Title "boosted nova"
Ken Johnson’s ’71 Supercharged Nova

eing surrounded by horsepower, regardless of the application, it’s the thunder exuded by a monstrous V-8 that pulls you in like an addictive drug—one that’s impossible to kick. Such was the case with Ken Johnson of Wildomar, California. Dude was subjected to the muscle car scene pretty much his entire life. It started with his uncle Pete who had a bright red Pro Street ’67 Camaro. “That thing was a complete badass,” Ken recalls. “I was pretty young at the time, and I’m not even sure what engine it had. All I know is it sounded and looked mean as hell.”

Ken Johnson's Nova
ACP department heading TECH
Overhead look of Corvette that is see through
Beauty Really is More Than Skin Deep Title
MetalWorks Updates an Iconic Corvette
BY Ron Ceridono Photography by Chadly Johnson

ugene, Oregon, is noteworthy for a variety of reasons: it’s home to the University of Oregon, Animal House was filmed there, but more importantly for us, it’s where you’ll find MetalWorks, one of the premier restoration and hot rod shops in the country. In the 20 years since Jon Mannila founded the company, he and his crew have gained a reputation for turning out quality vehicles that are not only prizewinning caliber in appearance, but are solid, reliable drivers as well.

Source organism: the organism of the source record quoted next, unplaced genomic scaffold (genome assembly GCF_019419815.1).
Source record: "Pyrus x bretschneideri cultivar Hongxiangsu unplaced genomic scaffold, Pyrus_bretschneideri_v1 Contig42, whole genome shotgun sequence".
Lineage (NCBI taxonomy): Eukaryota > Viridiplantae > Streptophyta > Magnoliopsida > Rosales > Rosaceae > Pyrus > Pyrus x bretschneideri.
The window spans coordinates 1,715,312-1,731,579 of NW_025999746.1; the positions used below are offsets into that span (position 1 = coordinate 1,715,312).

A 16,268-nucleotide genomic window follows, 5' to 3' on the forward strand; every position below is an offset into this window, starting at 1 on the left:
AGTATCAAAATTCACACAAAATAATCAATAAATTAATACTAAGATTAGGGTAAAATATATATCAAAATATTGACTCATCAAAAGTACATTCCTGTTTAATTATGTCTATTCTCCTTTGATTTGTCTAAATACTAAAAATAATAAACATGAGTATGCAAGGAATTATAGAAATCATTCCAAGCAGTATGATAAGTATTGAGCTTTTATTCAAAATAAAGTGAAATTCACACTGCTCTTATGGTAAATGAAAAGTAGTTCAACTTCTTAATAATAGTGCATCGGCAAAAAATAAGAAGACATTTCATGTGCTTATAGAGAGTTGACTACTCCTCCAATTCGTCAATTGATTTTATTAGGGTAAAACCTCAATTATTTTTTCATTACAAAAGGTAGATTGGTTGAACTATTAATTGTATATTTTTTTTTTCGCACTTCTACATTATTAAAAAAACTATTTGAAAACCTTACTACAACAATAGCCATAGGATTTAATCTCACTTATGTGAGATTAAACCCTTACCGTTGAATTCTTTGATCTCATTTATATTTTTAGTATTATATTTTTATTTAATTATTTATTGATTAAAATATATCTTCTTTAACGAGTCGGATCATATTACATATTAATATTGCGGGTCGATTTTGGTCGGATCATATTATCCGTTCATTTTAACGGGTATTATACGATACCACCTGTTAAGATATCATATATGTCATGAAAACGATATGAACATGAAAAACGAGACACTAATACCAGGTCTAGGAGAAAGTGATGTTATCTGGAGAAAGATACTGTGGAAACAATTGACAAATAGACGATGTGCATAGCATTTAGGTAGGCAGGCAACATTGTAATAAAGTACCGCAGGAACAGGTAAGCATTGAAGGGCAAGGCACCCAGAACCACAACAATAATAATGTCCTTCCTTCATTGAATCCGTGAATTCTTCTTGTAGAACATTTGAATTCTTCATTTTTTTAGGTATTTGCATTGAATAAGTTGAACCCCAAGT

Along with MetalWorks’ expertise in fabrication, body- and paintwork, Mannila and his team have the knowledge to guide customers in selecting components that work together. They pride themselves on coordinating components when updating vintage vehicles to Pro Touring status; a case in point is Sam Dommer’s ’63 Corvette.

When the C2 Corvette series that ran from 1963-67 was introduced it was hailed as revolutionary. The styling was striking and under the sexy new fiberglass body was a new chassis. Over the five-year run C2 Corvettes received minor styling changes (most notably the removal of the split in the rear window due to safety concerns) and the chassis remained relatively unchanged, the biggest improvement was the switch from four-wheel drum brakes to discs at all four corners in 1965. But while the new C2 front suspension and steering and the innovative independent rear suspension were certainly considered an exotic combination in their day, that was then and this is now.